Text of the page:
Hungary will miss deficit targets in 2006, 2007, EU says
Monday, May 8, 2006, 13:05
Hungary's budget deficit will widen further in the next two years, moving the country further away from euro adoption limits and its target of adopting the common currency in 2010, the European Commission said according to Bloomberg.
The shortfall may balloon to 6.7% of gross domestic product this year and to 7% of GDP in 2007 from 6.1% last year, the EU's executive arm said in a report published in Brussels today. The government wants to cut the deficit to 4.7% this year and 3.3% in 2007. Prime Minister Ferenc Gyurcsány's government, which won a second four-year term in last month's election, missed its budget deficit target in each of the past four years.
Hungary must overhaul public finances and cut spending to avoid more overruns, the commission said. “The budget lacks the necessary structural reforms targeting expenditure reduction,” the EU said in the report. “Expenditures are projected to be higher than officially estimated. Based on the usual no-policy change assumption, the budgetary position is expected to worsen in 2007.”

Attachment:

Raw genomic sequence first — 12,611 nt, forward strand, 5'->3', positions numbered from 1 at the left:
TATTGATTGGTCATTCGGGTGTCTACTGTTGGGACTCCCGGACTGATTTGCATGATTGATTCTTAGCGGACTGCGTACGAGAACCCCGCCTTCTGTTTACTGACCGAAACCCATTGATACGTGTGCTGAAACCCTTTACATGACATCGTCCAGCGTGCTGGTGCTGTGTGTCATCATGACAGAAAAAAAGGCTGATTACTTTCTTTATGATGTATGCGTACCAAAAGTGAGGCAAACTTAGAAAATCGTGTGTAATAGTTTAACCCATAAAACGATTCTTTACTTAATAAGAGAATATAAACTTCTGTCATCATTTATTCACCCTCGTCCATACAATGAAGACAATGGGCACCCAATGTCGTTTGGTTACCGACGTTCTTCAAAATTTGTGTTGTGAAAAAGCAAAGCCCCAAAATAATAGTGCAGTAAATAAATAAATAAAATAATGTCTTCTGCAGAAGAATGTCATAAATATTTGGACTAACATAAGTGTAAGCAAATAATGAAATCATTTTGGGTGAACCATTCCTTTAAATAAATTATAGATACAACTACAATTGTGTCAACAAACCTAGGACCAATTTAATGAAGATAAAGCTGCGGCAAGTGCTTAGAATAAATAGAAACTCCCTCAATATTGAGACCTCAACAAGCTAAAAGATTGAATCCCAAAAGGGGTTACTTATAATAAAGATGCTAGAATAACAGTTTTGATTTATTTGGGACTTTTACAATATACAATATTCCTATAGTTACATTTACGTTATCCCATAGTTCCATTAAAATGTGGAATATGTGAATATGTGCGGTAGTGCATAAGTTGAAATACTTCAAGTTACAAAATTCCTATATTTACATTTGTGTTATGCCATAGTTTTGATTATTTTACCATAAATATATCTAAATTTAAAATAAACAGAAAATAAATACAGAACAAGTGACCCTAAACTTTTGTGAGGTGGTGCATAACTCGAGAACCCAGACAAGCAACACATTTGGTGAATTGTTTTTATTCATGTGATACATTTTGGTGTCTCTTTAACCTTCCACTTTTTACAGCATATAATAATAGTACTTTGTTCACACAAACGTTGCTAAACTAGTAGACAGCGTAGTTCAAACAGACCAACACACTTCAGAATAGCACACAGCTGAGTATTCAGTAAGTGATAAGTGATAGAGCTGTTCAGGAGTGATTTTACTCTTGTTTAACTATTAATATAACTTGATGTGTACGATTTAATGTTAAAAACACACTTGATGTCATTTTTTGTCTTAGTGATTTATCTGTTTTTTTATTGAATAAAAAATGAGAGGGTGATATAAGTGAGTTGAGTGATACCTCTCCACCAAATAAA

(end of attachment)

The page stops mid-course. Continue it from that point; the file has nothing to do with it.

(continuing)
Hungary must cut the budget deficit in half by 2008 to meet the EU's target of 3% of GDP and qualify for euro adoption two years later. The shortfall reached 51% of this year's target by the end of March. Gyurcsány's Socialist party, the winner of the April election, is counting on accelerating economic growth, stricter tax collection and a cheaper state bureaucracy to trim the deficit. The party also promised to spend Ft 10 trillion ($49 billion) of mostly EU money to build roads, schools and hospitals in the next 10 years. Gyurcsány pledged to continue his plan of cutting taxes by Ft 1 trillion through 2010. The EU's wider 2007 deficit projection is “chiefly due to the second step of the planned tax cuts,” the commission said.
The commission, which on Jan. 11 rejected Hungary's budget deficit-cutting plan, gave the government until Sept. 1 to submit a revised program and say how it will curb the shortfall.